Generally a sage has not only students, but immediate disciples plus later followers. In the case of ancient sages, these individuals often maintained the lessons of the master via an oral tradition or as scribes of his teachings. The Analects (or Lun yü) contains conversations and aphorisms recorded by the disciples of Confucius. Some pearls include the following: 5
- “Everything has beauty, but not everyone sees it.”
- “They must often change who would be constant in happiness or wisdom.”
- “What the superior man seeks is in himself; what the small man seeks is in others.”
- “When anger rises, think of the consequences.”
- “To be able under all circumstances to practice five things constitutes perfect virtue; these five things are gravity, generosity of soul, sincerity, earnestness, and kindness.”
- “To see what is right, and not to do it, is want of courage or of principle.”
- “Do not impose on others what you yourself do not desire.”
- “Our greatest glory is not in never falling, but in rising every time we fall.”
- “Real knowledge is to know the extent of one’s ignorance.”
- “Silence is a true friend who never betrays.”
- “Forget injuries, never forget kindnesses.”
- “Have no friends not equal to yourself.”
- “A superior man is modest in his speech but exceeds in his actions.” .
- “Recompense injury with justice and recompense kindness with kindness.”
- “When you know a thing, to hold that you know it; and when you do not, to admit the fact –this is knowledge.”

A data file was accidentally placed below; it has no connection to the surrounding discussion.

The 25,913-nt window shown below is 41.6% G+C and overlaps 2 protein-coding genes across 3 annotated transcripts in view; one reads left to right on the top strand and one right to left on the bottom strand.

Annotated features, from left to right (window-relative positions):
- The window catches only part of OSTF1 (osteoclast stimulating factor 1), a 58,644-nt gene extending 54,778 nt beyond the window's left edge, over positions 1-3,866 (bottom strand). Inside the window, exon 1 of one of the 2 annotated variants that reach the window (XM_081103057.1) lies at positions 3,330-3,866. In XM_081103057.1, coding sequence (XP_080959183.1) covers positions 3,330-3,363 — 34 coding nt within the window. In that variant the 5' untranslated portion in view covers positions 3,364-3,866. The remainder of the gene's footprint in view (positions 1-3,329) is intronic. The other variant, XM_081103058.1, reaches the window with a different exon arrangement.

- “Choose a job you love, and you will never have to work a day in your life.”
Confucius developed a humanism based on several powerful principles of social virtue: li – ritual or social order, jen –human-heartedness or benevolence (or ‘true manhood’), shu – reciprocity, and Hsiao – a broad vision of filial piety (including respect for society). He often speaks of ritual and music in his understanding of li, a poetic analogy of social order and harmony. He appears to have been unapologetically agnostic. “To give one’s self earnestly to the duties due to men, and, while respecting spiritual beings, to keep aloof from them, may be called wisdom.”6
Confucius shows us the incredible power of the great thinker; influence which extends beyond one’s immediate circle and time. But the sage is more than a thinker; he or she also influences others through actions and conduct. The wisdom of the sage also endures through the periodic reinvigoration of later masters and disciples. In the case of Confucius, about a century after his death, a follower named Mencius appeared expanding and reinforcing his teachings, adding an emphasis on yi or righteousness distinguishing good from right, and asserting an innate goodness of all people, but the challenge to convert it into right actions. Later thinkers such as Tung Chund-Shu and Chou Tun-I blended Confucianism and Taosim to form Neoconfucianism (as a response to Buddhism) and succeeded in making it a national philosophy.
Next time we will integrate the significance of the sage in the meaningful life in our synopsis of this section.
6Durant, Will, Our Oriental Heritage, Simon and Schuster, New York, 1954, page 667.